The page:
# Implicit Differentiation

## Graphs of equations

An equation in $y$ and $x$ is an algebraic expression involving an equality with two (or more) variables. An example might be $x^2 + y^2 = 1$.

The solutions to an equation in the variables $x$ and $y$ are all points $(x,y)$ which satisfy the equation.

The graph of an equation is just the set of solutions to the equation represented in the Cartesian plane.

With this definition, the graph of a function $f(x)$ is just the graph of the equation $y = f(x)$.

In general, graphing an equation is more complicated than graphing a function. For a function, we know for a given value of $x$ what the corresponding value of $f(x)$ is through evaluation of the function. For equations, we may have 0, 1 or more $y$ values for a given $x$ and even more problematic is we may have no rule to find these values.

To plot such an equation in Julia, we can use the ImplicitEquations package, which is loaded when CalculusWithJulia is:

using CalculusWithJulia
using Plots
gr()   # better graphics than plotly() here

Plots.GRBackend()


To plot the circle of radius $2$, we would first define a function of two variables:

f(x,y) = x^2 + y^2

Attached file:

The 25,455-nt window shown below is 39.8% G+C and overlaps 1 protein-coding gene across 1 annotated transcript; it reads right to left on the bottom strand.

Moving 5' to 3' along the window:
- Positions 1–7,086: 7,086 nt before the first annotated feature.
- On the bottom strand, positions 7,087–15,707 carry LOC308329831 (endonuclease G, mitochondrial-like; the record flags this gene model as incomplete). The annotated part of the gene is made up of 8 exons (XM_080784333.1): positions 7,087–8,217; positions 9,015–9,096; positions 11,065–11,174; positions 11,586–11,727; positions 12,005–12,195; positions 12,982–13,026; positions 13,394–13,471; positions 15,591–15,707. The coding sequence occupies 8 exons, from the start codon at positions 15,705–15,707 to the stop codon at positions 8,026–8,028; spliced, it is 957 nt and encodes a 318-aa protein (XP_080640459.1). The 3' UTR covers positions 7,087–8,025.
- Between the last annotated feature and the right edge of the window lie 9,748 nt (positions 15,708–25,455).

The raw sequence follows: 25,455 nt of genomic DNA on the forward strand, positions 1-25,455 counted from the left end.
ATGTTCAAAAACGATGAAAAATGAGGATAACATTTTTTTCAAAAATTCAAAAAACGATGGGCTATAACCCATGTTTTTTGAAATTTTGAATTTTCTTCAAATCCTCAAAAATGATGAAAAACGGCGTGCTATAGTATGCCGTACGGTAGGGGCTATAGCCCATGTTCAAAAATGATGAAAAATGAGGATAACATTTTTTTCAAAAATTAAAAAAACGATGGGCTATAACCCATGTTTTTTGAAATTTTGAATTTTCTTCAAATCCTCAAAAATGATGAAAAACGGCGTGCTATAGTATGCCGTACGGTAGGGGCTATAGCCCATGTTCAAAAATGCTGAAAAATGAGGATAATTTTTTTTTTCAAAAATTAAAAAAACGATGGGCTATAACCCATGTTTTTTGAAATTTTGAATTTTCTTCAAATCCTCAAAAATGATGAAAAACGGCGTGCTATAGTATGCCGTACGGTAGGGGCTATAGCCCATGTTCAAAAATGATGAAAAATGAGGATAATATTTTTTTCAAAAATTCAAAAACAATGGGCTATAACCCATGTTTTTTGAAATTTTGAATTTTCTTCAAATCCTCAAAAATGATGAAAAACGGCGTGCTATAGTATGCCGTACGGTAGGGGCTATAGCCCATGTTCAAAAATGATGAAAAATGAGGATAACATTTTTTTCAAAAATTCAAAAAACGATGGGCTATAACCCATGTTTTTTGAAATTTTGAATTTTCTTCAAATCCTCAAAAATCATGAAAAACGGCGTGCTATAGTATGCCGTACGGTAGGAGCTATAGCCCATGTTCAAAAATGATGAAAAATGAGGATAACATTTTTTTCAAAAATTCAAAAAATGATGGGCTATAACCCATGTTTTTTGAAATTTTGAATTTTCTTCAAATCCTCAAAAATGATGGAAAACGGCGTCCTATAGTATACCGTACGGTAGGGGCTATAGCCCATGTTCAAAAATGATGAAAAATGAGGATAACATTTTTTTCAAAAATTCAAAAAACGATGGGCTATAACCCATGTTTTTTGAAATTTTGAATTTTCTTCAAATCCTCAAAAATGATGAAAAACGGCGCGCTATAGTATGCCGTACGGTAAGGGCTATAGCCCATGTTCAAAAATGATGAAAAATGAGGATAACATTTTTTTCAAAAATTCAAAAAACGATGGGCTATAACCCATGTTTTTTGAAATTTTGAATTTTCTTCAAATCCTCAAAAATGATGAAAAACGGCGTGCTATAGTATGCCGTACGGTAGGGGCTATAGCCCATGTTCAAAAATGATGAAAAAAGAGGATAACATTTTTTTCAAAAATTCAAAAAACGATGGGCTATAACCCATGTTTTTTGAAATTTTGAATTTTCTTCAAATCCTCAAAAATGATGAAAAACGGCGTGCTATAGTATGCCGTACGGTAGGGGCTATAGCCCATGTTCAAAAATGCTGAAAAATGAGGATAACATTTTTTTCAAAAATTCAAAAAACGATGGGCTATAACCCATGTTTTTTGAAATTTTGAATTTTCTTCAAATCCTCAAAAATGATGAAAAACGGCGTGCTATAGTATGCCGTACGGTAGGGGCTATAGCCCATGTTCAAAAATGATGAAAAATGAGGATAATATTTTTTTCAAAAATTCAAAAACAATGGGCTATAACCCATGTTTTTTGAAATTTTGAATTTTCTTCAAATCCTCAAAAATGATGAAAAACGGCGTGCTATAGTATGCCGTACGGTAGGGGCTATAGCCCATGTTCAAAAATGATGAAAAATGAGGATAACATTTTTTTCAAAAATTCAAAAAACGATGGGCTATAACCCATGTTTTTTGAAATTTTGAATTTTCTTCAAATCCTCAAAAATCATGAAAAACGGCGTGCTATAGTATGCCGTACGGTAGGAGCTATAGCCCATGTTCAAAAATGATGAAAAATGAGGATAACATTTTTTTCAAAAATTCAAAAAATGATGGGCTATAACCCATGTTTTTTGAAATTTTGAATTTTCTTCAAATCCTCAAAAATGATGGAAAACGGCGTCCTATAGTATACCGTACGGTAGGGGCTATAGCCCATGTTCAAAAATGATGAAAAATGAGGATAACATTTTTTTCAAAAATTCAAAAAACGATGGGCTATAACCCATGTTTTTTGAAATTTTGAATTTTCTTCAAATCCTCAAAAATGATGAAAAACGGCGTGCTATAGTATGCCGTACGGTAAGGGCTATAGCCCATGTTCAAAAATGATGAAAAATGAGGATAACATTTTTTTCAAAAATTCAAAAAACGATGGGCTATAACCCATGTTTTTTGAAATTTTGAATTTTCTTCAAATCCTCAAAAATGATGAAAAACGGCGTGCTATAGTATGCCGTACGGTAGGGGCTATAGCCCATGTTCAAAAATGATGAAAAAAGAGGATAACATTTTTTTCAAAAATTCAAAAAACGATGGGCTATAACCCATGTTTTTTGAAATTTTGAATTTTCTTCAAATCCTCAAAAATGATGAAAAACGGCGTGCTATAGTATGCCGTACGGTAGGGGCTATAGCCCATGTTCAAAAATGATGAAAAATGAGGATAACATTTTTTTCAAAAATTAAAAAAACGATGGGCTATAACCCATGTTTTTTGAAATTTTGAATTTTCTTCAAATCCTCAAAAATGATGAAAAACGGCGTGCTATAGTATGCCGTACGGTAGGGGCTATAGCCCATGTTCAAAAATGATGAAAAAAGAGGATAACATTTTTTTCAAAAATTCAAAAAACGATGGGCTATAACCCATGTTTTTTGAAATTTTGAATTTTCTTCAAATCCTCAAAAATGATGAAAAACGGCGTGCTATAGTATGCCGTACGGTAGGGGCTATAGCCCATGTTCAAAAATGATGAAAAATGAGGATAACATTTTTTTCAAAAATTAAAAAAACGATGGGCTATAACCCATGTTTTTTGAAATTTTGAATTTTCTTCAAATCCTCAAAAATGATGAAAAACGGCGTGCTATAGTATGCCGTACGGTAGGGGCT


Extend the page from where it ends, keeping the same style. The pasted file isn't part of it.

f (generic function with 1 method)


Then we use one of the logical operations - Lt, Le, Eq, Ge, or Gt - to construct a predicate to plot. This one describes $x^2 + y^2 = 2^2$:

r = Eq(f, 2^2)

ImplicitEquations.Pred(Main.##WeaveSandBox#652.f, ==, 4)


These "predicate" objects can be passed to plot for visualization:

plot(r)


Of course, more complicated equations are possible and the steps are similar - only the function definition is more involved. For example, the Devils curve has the form

$~ y^4 - x^4 + ay^2 + bx^2 = 0 ~$

Here we draw the curve for a particular choice of $a$ and $b$. For illustration purposes, a narrower viewing window than the default of $[-5,5] \times [-5,5]$ is specified below using xlims and ylims:

a,b = -1,2
f(x,y) =  y^4 - x^4 + a*y^2 + b*x^2
plot(Eq(f, 0), xlims=(-3,3), ylims=(-3,3))